What is Aortic Stenosis (AS)?

Aortic stenosis (AS) is the constriction of the aortic valve of the heart – the valve that regulates the blood being pumped out by the heart and stops it from flowing back into the left ventricle of heart.

Statistics

About 4 in 1,000 people have a congenital valvular disease (most commonly a valve with two cusps) which may lead to the development of AS by a younger age – e.g. around 30 years of age. Approximately 40% of patients with the condition rheumatic heart disease will have aortic valve involvement. In addition, many elderly people (> 65 years of age) can have degenerative AS caused by atherosclerosis and calcification of the aortic valve, although only some will have symptoms.

Risk Factors

The most common predisposing factors are:

  • Congenitally unicuspid or bicuspid aortic valve;
  • Rheumatic heart disease;
  • Old age.

It should be noted that a clinically similar picture can be produced by obstruction to left ventricular outflow at either above or below the valve.

Progression

With obstruction to the outflow of blood from the left ventricle there is an increase in the heart muscle. This in turn leads to increased demand for blood and oxygen from the heart and possibly leads to subsequent angina. Arrhythmias such as atrial fibrillation are often precipitated by the changes to the ventricle. The end result is left ventricular failure. Symptoms of failure usually begin to occur when the valvular orifice size is reduced to less than 1/3 of normal.

Symptoms

People with aortic stenosis may have a past history of rheumatic fever and have symptoms of atrial fibrillation – palpitations. Early in the disease, they may experience:

  • Exercise-induced fainting;
  • Angina; and
  • Dyspnoea (shortness of breath).

Later in the disease, these progress to frank heart failure with dyspnoea, orthopnoea (shortness of breath while lying flat), and paroxysmal nocturnal dyspnoea (waking up gasping for breath).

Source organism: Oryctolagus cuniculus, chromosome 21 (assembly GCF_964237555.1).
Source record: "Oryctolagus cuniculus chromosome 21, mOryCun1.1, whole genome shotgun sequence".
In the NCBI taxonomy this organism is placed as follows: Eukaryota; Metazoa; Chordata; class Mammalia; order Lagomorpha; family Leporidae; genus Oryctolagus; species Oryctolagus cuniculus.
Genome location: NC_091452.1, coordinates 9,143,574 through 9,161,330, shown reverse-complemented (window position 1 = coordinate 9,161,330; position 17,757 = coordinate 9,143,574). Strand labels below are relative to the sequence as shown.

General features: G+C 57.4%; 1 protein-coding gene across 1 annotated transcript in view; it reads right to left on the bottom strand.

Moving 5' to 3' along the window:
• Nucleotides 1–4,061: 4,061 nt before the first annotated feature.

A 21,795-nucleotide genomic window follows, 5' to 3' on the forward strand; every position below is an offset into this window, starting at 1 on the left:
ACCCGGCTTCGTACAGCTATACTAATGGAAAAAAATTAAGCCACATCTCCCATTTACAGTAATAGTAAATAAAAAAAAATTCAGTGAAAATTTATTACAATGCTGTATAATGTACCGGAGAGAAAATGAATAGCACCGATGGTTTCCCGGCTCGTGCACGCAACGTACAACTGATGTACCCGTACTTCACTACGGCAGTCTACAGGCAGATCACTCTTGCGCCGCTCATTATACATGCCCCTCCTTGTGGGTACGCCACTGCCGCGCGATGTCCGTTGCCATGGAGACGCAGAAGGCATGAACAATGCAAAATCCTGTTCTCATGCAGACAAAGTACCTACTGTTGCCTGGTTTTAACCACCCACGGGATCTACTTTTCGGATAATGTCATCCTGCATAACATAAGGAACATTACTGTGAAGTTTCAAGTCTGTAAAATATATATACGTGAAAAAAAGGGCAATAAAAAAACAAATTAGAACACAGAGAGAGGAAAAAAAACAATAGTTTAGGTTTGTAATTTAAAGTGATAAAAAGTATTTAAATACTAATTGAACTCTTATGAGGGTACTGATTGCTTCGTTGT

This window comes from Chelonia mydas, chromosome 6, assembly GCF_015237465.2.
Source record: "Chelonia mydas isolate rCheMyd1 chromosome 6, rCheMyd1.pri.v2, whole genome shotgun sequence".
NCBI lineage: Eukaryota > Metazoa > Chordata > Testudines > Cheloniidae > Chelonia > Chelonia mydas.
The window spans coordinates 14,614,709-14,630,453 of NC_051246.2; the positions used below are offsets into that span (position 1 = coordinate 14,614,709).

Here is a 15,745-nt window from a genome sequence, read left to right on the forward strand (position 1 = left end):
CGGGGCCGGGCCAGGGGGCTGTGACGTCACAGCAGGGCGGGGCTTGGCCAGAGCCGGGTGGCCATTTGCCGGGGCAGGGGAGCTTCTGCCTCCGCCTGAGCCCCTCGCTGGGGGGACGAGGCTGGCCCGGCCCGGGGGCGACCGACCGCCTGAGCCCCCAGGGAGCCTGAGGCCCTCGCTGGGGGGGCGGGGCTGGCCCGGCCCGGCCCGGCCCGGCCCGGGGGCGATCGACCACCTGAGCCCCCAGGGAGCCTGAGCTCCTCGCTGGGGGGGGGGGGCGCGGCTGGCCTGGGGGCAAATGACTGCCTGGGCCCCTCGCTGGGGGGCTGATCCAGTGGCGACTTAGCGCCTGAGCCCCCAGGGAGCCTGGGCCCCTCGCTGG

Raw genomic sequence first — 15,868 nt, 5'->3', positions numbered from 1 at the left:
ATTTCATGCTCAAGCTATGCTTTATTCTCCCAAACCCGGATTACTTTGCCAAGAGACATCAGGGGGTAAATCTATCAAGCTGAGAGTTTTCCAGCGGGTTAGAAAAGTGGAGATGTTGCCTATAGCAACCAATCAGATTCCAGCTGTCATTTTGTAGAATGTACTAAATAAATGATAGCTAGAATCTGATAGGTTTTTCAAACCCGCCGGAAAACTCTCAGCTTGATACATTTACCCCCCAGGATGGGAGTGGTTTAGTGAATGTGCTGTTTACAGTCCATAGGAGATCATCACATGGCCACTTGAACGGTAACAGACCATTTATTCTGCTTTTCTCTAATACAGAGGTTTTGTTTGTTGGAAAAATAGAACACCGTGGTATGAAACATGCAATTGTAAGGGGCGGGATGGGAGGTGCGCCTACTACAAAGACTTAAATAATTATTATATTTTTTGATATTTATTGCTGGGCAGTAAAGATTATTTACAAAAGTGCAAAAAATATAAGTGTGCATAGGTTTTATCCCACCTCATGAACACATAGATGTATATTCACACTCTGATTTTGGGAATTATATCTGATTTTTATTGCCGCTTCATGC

Occasionally, they may present with myocardial infarction (heart attack).

How is it Diagnosed

The usual initial tests performed are:

  1. ECG: may detect ventricular hypertrophy and ischaemia. Also associated myocardial infarction and atrial fibrillation.
  2. Chest X-ray: May show a dilated aorta. Calcification of the aortic valve may be seen. In late disease, pulmonary oedema (“fluid on the lung”) may be seen.

Prognosis

The prognosis of untreated AS once symptoms have begun is poor, with the average life expectancy of a few years. However surgical treatments can usually halt the natural history of the disease before end stage heart failure has set in.

Treatment

General:

  1. Avoidance of strenous activity as this increases demand on the heart.
  2. Treating angina with beta blockers such as vasodilators may aggravate syncope.
  3. Antibiotic prophylaxis against infective endocarditis.

Surgical replacement of the valve is indicated in all severe disease. Balloon valvotomies have been used in the past but the results are not as good, so this procedure is generally only used in patients waiting for surgery.

References

  1. Schlant RC, Alexander RW, Fuster V (eds). Hurst’s The Heart (8th edition). New York, NY: McGraw-Hill; 1994. Book
  2. Kumar P, Clark M (eds). Clinical Medicine (4th edition). Edinburgh: WB Saunders Company; 1998. Book